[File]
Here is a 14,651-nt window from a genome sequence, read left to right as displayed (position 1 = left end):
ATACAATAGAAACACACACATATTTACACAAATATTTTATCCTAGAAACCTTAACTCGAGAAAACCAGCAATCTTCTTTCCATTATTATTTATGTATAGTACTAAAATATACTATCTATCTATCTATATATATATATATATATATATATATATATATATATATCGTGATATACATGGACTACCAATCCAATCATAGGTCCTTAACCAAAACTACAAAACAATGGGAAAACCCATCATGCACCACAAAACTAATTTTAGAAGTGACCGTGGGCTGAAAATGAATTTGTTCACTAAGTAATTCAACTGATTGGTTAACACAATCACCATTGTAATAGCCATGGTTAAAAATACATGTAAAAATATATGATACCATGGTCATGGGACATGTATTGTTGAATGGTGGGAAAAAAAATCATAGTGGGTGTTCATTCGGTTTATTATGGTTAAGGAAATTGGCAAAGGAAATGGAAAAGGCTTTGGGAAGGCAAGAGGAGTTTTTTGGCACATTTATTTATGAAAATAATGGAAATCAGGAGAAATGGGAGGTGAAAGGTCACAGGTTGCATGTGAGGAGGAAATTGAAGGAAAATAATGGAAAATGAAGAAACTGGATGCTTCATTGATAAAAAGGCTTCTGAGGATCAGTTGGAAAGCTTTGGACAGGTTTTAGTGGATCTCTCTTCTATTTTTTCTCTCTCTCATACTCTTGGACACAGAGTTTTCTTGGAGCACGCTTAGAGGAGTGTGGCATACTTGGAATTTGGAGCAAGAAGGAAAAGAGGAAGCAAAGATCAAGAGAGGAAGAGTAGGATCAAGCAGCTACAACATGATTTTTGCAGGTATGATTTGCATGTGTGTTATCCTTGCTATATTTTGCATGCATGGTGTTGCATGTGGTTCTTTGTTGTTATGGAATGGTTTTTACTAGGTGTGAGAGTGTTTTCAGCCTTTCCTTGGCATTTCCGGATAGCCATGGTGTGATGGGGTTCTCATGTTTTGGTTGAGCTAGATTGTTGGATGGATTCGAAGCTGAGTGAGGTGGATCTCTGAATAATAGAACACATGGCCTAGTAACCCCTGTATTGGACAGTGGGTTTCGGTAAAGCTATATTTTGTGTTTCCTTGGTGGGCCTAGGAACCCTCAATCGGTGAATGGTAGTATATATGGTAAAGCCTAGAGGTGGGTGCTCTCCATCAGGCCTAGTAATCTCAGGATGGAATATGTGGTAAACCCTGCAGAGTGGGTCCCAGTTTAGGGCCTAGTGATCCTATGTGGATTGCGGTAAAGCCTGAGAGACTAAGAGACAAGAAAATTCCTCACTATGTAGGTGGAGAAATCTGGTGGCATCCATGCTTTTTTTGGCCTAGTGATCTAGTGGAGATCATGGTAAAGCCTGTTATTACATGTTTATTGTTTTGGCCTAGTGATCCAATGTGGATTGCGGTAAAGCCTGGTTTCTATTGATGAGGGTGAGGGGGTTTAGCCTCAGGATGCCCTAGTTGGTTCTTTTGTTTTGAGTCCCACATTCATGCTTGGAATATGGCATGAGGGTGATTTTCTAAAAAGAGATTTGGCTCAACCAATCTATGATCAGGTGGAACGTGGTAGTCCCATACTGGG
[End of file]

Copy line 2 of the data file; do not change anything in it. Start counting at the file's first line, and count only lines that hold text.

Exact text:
ATACAATAGAAACACACACATATTTACACAAATATTTTATCCTAGAAACCTTAACTCGAGAAAACCAGCAATCTTCTTTCCATTATTATTTATGTATAGTACTAAAATATACTATCTATCTATCTATATATATATATATATATATATATATATATATATATATCGTGATATACATGGACTACCAATCCAATCATAGGTCCTTAACCAAAACTACAAAACAATGGGAAAACCCATCATGCACCACAAAACTAATTTTAGAAGTGACCGTGGGCTGAAAATGAATTTGTTCACTAAGTAATTCAACTGATTGGTTAACACAATCACCATTGTAATAGCCATGGTTAAAAATACATGTAAAAATATATGATACCATGGTCATGGGACATGTATTGTTGAATGGTGGGAAAAAAAATCATAGTGGGTGTTCATTCGGTTTATTATGGTTAAGGAAATTGGCAAAGGAAATGGAAAAGGCTTTGGGAAGGCAAGAGGAGTTTTTTGGCACATTTATTTATGAAAATAATGGAAATCAGGAGAAATGGGAGGTGAAAGGTCACAGGTTGCATGTGAGGAGGAAATTGAAGGAAAATAATGGAAAATGAAGAAACTGGATGCTTCATTGATAAAAAGGCTTCTGAGGATCAGTTGGAAAGCTTTGGACAGGTTTTAGTGGATCTCTCTTCTATTTTTTCTCTCTCTCATACTCTTGGACACAGAGTTTTCTTGGAGCACGCTTAGAGGAGTGTGGCATACTTGGAATTTGGAGCAAGAAGGAAAAGAGGAAGCAAAGATCAAGAGAGGAAGAGTAGGATCAAGCAGCTACAACATGATTTTTGCAGGTATGATTTGCATGTGTGTTATCCTTGCTATATTTTGCATGCATGGTGTTGCATGTGGTTCTTTGTTGTTATGGAATGGTTTTTACTAGGTGTGAGAGTGTTTTCAGCCTTTCCTTGGCATTTCCGGATAGCCATGGTGTGATGGGGTTCTCATGTTTTGGTTGAGCTAGATTGTTGGATGGATTCGAAGCTGAGTGAGGTGGATCTCTGAATAATAGAACACATGGCCTAGTAACCCCTGTATTGGACAGTGGGTTTCGGTAAAGCTATATTTTGTGTTTCCTTGGTGGGCCTAGGAACCCTCAATCGGTGAATGGTAGTATATATGGTAAAGCCTAGAGGTGGGTGCTCTCCATCAGGCCTAGTAATCTCAGGATGGAATATGTGGTAAACCCTGCAGAGTGGGTCCCAGTTTAGGGCCTAGTGATCCTATGTGGATTGCGGTAAAGCCTGAGAGACTAAGAGACAAGAAAATTCCTCACTATGTAGGTGGAGAAATCTGGTGGCATCCATGCTTTTTTTGGCCTAGTGATCTAGTGGAGATCATGGTAAAGCCTGTTATTACATGTTTATTGTTTTGGCCTAGTGATCCAATGTGGATTGCGGTAAAGCCTGGTTTCTATTGATGAGGGTGAGGGGGTTTAGCCTCAGGATGCCCTAGTTGGTTCTTTTGTTTTGAGTCCCACATTCATGCTTGGAATATGGCATGAGGGTGATTTTCTAAAAAGAGATTTGGCTCAACCAATCTATGATCAGGTGGAACGTGGTAGTCCCATACTGGG